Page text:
Triple-negative breast cancer (TNBC) is an uncommon but aggressive subtype of breast cancer. Obesity has been associated with an increased risk of breast cancer and worse prognosis. Some studies suggest that obese patients are less likely to achieve pathologic complete response (pCR) to neoadjuvant chemotherapy (NCT) and experience worse overall survival. Ki-67 is a proliferation marker that correlates with tumor aggressiveness. The goal of this study was to examine the impact of weight change during NCT for TNBC on pathologic response and Ki-67 reduction. Retrospective review identified 173 TNBC patients treated between 2004 and 2011. Data were collected on patient demographics, pre- and post-NCT body mass index (BMI), Ki-67, and pCR. Data analysis was performed using the two-tailed Student's t-test, analysis of variance (ANOVA), and Fisher's exact test. Sixty-six patients met final study criteria. Forty-three patients lost weight during chemotherapy and 23 gained weight. Patients in the weight gain group were significantly younger (P = 0.0013). There was no significant difference between the two groups in terms of Ki-67 reduction (P = 0.98) or pCR (P = 0.58). When patients were separated into normal weight (BMI<25 kg/m(2) ), overweight (BMI ≥ 25 and <30 kg/m(2) ), and obese (BMI ≥ 30 kg/m(2) ), there was no significant difference in Ki-67 among those groups either before or after NCT. The degree of obesity did not have a significant impact on Ki-67 reduction. Weight change during NCT does not appear to correlate with Ki-67 change or achieving pCR in TNBC. This may reflect the nature of this subtype of breast cancer that is less responsive to the hormonal effects that adipose tissue exerts on cancer cell proliferation.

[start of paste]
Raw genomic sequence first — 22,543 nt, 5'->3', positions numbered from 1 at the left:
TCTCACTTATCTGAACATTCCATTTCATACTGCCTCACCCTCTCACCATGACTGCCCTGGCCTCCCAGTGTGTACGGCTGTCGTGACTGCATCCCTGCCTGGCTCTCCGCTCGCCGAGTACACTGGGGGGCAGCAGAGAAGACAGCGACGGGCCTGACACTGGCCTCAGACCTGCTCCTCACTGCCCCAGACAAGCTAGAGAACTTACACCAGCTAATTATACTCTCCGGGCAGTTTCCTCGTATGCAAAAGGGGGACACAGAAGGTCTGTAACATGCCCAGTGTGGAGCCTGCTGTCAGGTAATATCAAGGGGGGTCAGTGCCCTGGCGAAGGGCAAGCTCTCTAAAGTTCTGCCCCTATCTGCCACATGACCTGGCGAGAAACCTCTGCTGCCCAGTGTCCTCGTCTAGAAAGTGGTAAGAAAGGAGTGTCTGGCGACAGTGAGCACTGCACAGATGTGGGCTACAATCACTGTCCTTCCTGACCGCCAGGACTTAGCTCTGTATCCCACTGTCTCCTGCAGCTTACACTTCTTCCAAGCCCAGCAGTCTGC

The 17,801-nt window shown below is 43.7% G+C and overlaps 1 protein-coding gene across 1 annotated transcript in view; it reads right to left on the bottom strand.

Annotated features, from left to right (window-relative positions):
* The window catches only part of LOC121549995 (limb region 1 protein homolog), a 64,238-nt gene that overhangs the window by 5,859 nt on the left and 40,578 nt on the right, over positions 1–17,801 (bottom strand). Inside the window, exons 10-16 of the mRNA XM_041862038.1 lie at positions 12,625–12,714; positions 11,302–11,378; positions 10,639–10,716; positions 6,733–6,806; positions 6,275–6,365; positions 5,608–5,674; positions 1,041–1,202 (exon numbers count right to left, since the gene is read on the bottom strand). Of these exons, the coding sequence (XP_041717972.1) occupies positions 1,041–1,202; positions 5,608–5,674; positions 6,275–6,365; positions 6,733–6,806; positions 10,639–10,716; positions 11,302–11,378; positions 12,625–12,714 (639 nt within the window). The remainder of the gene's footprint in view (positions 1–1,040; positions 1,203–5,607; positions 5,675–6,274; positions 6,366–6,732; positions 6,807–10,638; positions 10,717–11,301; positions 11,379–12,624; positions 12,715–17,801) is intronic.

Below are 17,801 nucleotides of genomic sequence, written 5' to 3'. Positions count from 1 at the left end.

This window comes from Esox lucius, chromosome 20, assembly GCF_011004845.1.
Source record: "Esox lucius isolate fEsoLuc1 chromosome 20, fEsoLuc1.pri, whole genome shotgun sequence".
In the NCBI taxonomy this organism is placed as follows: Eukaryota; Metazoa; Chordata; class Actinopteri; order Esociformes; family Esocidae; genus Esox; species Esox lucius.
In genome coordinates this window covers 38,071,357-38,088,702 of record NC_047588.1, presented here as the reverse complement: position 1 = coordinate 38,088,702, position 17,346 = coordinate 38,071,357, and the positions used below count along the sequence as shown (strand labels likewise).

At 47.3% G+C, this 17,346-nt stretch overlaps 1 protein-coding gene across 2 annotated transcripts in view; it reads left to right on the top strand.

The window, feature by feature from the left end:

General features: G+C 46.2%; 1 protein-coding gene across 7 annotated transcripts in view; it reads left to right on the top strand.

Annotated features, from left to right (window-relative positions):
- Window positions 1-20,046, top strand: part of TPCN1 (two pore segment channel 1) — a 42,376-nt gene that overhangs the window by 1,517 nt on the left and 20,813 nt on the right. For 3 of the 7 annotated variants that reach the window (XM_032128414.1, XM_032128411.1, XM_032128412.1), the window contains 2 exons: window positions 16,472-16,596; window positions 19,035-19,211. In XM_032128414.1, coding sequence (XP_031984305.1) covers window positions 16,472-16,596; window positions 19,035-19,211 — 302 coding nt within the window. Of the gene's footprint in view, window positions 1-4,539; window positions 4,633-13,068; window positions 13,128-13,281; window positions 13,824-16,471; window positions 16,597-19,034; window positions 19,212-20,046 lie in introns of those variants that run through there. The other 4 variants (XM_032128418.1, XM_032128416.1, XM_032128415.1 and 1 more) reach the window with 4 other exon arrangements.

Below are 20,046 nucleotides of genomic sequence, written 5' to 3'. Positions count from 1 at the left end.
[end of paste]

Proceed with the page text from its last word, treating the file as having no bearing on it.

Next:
- neoadjuvant chemotherapy
- triple-negative breast cancer
- weight change
ASJC Scopus subject areas